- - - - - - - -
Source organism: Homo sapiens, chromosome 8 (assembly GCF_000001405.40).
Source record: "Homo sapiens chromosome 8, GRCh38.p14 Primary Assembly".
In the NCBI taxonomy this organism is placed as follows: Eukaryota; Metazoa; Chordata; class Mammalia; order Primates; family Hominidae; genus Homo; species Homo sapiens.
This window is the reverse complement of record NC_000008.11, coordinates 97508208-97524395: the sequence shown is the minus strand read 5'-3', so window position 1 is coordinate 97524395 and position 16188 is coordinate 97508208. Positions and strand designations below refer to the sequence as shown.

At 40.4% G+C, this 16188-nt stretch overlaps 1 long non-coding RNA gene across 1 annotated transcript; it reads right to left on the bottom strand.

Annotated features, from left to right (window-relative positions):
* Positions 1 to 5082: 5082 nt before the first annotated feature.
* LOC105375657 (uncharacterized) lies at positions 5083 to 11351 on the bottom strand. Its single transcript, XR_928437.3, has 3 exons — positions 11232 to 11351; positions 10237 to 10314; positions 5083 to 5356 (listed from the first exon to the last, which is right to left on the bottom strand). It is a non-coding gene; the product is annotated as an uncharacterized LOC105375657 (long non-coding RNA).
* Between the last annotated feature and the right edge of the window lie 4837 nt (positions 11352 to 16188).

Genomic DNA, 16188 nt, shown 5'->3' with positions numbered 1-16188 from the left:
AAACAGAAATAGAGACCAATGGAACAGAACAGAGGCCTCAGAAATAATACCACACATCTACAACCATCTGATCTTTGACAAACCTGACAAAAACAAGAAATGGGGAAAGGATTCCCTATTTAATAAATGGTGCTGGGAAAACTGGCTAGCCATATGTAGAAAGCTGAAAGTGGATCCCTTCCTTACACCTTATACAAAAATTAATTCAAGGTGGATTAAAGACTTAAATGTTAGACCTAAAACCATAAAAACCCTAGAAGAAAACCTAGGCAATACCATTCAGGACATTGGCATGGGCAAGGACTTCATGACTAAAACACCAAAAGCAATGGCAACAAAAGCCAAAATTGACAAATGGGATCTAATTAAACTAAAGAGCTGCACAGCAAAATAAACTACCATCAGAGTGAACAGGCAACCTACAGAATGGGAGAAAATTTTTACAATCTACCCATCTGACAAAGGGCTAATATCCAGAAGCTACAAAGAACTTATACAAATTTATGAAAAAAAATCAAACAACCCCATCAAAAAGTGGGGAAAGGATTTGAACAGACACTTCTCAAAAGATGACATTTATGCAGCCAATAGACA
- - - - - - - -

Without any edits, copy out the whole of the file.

Source organism: Homo sapiens, chromosome 8 (assembly GCF_000001405.40).
Source record: "Homo sapiens chromosome 8, GRCh38.p14 Primary Assembly".
In the NCBI taxonomy this organism is placed as follows: Eukaryota; Metazoa; Chordata; class Mammalia; order Primates; family Hominidae; genus Homo; species Homo sapiens.
This window is the reverse complement of record NC_000008.11, coordinates 97508208-97524395: the sequence shown is the minus strand read 5'-3', so window position 1 is coordinate 97524395 and position 16188 is coordinate 97508208. Positions and strand designations below refer to the sequence as shown.

At 40.4% G+C, this 16188-nt stretch overlaps 1 long non-coding RNA gene across 1 annotated transcript; it reads right to left on the bottom strand.

Annotated features, from left to right (window-relative positions):
* Positions 1 to 5082: 5082 nt before the first annotated feature.
* LOC105375657 (uncharacterized) lies at positions 5083 to 11351 on the bottom strand. Its single transcript, XR_928437.3, has 3 exons — positions 11232 to 11351; positions 10237 to 10314; positions 5083 to 5356 (listed from the first exon to the last, which is right to left on the bottom strand). It is a non-coding gene; the product is annotated as an uncharacterized LOC105375657 (long non-coding RNA).
* Between the last annotated feature and the right edge of the window lie 4837 nt (positions 11352 to 16188).

Genomic DNA, 16188 nt, shown 5'->3' with positions numbered 1-16188 from the left:
AAACAGAAATAGAGACCAATGGAACAGAACAGAGGCCTCAGAAATAATACCACACATCTACAACCATCTGATCTTTGACAAACCTGACAAAAACAAGAAATGGGGAAAGGATTCCCTATTTAATAAATGGTGCTGGGAAAACTGGCTAGCCATATGTAGAAAGCTGAAAGTGGATCCCTTCCTTACACCTTATACAAAAATTAATTCAAGGTGGATTAAAGACTTAAATGTTAGACCTAAAACCATAAAAACCCTAGAAGAAAACCTAGGCAATACCATTCAGGACATTGGCATGGGCAAGGACTTCATGACTAAAACACCAAAAGCAATGGCAACAAAAGCCAAAATTGACAAATGGGATCTAATTAAACTAAAGAGCTGCACAGCAAAATAAACTACCATCAGAGTGAACAGGCAACCTACAGAATGGGAGAAAATTTTTACAATCTACCCATCTGACAAAGGGCTAATATCCAGAAGCTACAAAGAACTTATACAAATTTATGAAAAAAAATCAAACAACCCCATCAAAAAGTGGGGAAAGGATTTGAACAGACACTTCTCAAAAGATGACATTTATGCAGCCAATAGACA